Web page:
Of far more concern to astronauts on a Mars mission is radiation: this will be a real worry for Martian explorers who will be spending years beyond the protection of the Earth’s magnetic field, with extended exposure at a level likely to make you pretty sick indeed.

Power Supplies At one point, Watney unearths the mission’s plutonium-powered generator, apparently an RTG. It wasn’t clear to me what the generator’s original purpose was, as the Habitat also gets energy from solar panels; but getting enough power to make everything work is going to be a critical challenge for any Mars mission. Nuclear power sources are compact but complex and potentially dangerous, while solar power is not especially efficient if you need a lot of electricity.

So how does the movie do here? On the plus side, the film recognises the power problems, but it does not really solve them. When Watney takes a long trek in the Rover, he stops each day to charge the batteries. He apparently has maybe 20 solar panels, each about 1 metre wide and 2 metres long. Even futuristic solar technology is unlikely to be more than 50% efficient, and storing energy in batteries instead of using it on the spot leads to more losses. On earth, sunlight delivers a kilowatt per square metre, but on Mars you get only half of that, since the sun is further away. And if the panels are flat on the ground and not pointed directly at the sun you likely lose another factor of two. So Watney’s panels can deliver a maximum of about 4 kilowatts total. This might come close to letting you drive a Tesla Roadster on Mars for a couple of hours a day (although how cool would that be?), but Watney’s Rover is the size of a bus, and looks like a real battery-guzzler.

If I was on Mars, I would want a high-tech electric bike towing a small tent – a bonus relative to earthbound cycling would be reduced air resistance (the flipside of the fact that the storms wouldn’t really be able to blow over the rocket), along with easier hill-climbs in the low Martian gravity. Of course, Watney is short on food, and even a bike needs fuel. (I love electric bikes – I reckon they’d be great on Mars if your spacesuit was flexible enough for pedalling.)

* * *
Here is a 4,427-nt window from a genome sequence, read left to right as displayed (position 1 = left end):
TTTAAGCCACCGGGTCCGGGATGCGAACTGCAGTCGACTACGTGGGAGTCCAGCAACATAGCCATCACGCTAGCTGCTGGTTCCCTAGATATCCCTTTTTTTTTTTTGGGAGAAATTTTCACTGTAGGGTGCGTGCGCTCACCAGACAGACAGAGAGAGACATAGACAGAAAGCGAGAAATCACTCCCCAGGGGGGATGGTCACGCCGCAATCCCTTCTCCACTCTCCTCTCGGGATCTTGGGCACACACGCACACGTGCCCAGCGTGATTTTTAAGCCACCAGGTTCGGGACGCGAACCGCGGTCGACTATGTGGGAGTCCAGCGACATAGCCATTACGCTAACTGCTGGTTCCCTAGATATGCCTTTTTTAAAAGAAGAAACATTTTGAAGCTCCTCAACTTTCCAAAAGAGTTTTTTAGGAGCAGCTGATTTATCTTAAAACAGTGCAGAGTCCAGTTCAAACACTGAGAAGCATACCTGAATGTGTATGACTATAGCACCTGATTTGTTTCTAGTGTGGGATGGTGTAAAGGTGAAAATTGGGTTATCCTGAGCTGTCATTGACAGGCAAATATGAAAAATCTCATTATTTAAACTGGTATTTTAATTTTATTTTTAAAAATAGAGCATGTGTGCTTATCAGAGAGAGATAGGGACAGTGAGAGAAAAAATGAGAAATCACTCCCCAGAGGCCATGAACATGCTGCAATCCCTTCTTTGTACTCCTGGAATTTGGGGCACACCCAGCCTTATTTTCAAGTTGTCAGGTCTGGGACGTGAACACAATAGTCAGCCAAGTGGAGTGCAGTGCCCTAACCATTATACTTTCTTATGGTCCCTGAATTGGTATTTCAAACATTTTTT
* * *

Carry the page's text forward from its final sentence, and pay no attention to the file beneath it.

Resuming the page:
Navigation I did say there would be spoilers, and here’s a big one. In the climactic sequence, the crew of the Hermes use an improvised bomb to blow open a hatch, so as to vent their air into space, and change course enough to rendezvous with Watney, who has just launched himself from Mars. So would it work? To science this properly we’d normally use the rocket equation (and yes, it is really called that). In this case we can take a shortcut, since the air lost by the Hermes doesn’t significantly change the spacecraft’s total mass, whereas the mass of a regular rocket changes dramatically as it burns through its fuel.

So here’s the sciencing: At 25 Celsius, a typical oxygen molecule is moving at 480 m/s, or about 1720 km/hr. The Hermes looks to be a cylinder about 40 metres long and maybe 5 metres in diameter (the scale is set by the capsule at the near end in the picture above), with a volume of about 600 cubic metres; we’ll bump that up to 1000 cubic metres to account for the rotating ring. By coincidence (or perhaps design), this is about the same as the volume of the International Space Station whose total mass is 420 tons. So let’s assume that the total mass of the Hermes is about the same as the ISS. At breathable temperatures and pressures, a cubic metre of air has a mass of about 1 kilogram, so the Hermes contains roughly 1000 kg of air, which is a metric ton. We now have enough information for a guesstimate: an object weighing 420 tons throwing 1 ton of material away from it at 480 m/s will pick up a speed of 480/420 m/s in the opposite direction – just a bit more than 1 m/s. (This is Newton’s Third Law: every action has an equal and opposite reaction.) We’re assuming for the purposes of convenience that all the air is moving at the same speed and in a straight line, but it is good enough for a guesstimate. (And it will be on the high side.)